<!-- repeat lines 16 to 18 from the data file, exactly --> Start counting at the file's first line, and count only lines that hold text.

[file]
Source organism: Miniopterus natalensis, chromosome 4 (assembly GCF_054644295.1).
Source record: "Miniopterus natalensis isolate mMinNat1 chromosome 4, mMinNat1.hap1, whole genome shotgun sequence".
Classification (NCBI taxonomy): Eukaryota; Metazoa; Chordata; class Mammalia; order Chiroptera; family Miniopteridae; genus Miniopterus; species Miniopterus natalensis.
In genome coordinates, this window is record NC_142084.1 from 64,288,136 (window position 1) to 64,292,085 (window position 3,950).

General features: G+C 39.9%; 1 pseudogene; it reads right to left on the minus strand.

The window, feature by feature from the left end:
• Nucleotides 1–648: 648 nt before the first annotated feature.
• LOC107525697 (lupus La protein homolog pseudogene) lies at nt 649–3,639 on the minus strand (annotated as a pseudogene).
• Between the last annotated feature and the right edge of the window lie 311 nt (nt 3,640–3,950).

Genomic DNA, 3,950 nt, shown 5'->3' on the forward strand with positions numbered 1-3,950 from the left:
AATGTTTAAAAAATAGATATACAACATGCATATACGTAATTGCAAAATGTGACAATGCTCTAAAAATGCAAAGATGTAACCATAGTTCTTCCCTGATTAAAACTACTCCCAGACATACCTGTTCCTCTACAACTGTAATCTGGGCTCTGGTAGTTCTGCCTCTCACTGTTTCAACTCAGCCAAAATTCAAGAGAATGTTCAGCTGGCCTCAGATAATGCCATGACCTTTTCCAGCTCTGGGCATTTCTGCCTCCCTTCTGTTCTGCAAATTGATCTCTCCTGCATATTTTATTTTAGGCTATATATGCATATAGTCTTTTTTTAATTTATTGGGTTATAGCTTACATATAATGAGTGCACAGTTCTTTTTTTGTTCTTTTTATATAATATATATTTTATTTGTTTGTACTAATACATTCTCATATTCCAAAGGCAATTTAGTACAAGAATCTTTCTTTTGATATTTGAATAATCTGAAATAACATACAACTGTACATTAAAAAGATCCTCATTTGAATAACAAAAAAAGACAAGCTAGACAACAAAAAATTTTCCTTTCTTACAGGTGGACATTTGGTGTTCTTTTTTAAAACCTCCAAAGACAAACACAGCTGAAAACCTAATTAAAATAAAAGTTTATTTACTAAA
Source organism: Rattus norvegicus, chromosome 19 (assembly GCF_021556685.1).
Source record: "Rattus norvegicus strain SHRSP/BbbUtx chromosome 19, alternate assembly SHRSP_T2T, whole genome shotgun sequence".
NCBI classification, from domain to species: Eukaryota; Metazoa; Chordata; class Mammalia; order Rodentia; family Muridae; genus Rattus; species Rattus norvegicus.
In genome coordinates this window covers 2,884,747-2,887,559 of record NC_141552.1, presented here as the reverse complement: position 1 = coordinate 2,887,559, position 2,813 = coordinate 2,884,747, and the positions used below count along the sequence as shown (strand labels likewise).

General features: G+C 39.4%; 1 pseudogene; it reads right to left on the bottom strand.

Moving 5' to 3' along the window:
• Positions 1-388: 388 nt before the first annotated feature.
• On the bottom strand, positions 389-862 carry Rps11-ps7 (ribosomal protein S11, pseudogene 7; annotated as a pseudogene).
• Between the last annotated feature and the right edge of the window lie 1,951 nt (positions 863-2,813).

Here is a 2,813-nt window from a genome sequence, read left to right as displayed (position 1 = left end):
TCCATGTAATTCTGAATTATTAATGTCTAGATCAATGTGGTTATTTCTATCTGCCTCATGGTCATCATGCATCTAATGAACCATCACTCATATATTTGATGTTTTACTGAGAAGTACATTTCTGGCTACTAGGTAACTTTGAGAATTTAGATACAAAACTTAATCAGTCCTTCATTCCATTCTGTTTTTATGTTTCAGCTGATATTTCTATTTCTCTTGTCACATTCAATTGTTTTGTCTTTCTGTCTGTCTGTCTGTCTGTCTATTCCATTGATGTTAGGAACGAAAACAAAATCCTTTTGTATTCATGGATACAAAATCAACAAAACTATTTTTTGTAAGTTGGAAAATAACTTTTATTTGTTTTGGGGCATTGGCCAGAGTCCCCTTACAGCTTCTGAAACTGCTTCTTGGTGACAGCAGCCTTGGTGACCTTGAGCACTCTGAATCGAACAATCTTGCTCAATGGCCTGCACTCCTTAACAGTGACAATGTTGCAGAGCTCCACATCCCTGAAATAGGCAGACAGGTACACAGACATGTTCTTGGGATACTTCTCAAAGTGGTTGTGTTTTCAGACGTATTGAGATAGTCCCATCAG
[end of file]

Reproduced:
General features: G+C 39.4%; 1 pseudogene; it reads right to left on the bottom strand.

Moving 5' to 3' along the window:
• Positions 1-388: 388 nt before the first annotated feature.